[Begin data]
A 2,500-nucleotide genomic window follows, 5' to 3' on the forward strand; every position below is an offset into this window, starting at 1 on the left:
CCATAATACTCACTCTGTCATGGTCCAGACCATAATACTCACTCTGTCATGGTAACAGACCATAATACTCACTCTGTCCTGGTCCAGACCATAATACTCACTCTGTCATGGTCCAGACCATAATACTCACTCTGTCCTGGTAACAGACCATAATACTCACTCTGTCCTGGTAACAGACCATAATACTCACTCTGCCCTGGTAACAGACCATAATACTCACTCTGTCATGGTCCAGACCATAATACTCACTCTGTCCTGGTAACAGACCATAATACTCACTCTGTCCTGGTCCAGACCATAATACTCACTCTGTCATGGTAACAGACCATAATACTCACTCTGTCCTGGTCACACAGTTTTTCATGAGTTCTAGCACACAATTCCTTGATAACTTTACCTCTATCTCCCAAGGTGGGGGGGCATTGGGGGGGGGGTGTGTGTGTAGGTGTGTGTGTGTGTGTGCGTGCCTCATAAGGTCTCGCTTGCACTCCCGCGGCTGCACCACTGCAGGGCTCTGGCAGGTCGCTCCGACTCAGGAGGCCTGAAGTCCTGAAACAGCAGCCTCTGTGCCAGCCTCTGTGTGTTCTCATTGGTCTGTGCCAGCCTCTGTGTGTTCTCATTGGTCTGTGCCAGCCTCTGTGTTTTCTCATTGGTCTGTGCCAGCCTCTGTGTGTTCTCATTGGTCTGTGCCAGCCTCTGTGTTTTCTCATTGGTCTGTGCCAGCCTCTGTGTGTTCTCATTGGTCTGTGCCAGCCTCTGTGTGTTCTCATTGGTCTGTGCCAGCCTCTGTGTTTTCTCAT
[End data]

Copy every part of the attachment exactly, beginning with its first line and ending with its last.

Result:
A 2,500-nucleotide genomic window follows, 5' to 3' on the forward strand; every position below is an offset into this window, starting at 1 on the left:
CCATAATACTCACTCTGTCATGGTCCAGACCATAATACTCACTCTGTCATGGTAACAGACCATAATACTCACTCTGTCCTGGTCCAGACCATAATACTCACTCTGTCATGGTCCAGACCATAATACTCACTCTGTCCTGGTAACAGACCATAATACTCACTCTGTCCTGGTAACAGACCATAATACTCACTCTGCCCTGGTAACAGACCATAATACTCACTCTGTCATGGTCCAGACCATAATACTCACTCTGTCCTGGTAACAGACCATAATACTCACTCTGTCCTGGTCCAGACCATAATACTCACTCTGTCATGGTAACAGACCATAATACTCACTCTGTCCTGGTCACACAGTTTTTCATGAGTTCTAGCACACAATTCCTTGATAACTTTACCTCTATCTCCCAAGGTGGGGGGGCATTGGGGGGGGGGTGTGTGTGTAGGTGTGTGTGTGTGTGTGCGTGCCTCATAAGGTCTCGCTTGCACTCCCGCGGCTGCACCACTGCAGGGCTCTGGCAGGTCGCTCCGACTCAGGAGGCCTGAAGTCCTGAAACAGCAGCCTCTGTGCCAGCCTCTGTGTGTTCTCATTGGTCTGTGCCAGCCTCTGTGTGTTCTCATTGGTCTGTGCCAGCCTCTGTGTTTTCTCATTGGTCTGTGCCAGCCTCTGTGTGTTCTCATTGGTCTGTGCCAGCCTCTGTGTTTTCTCATTGGTCTGTGCCAGCCTCTGTGTGTTCTCATTGGTCTGTGCCAGCCTCTGTGTGTTCTCATTGGTCTGTGCCAGCCTCTGTGTTTTCTCAT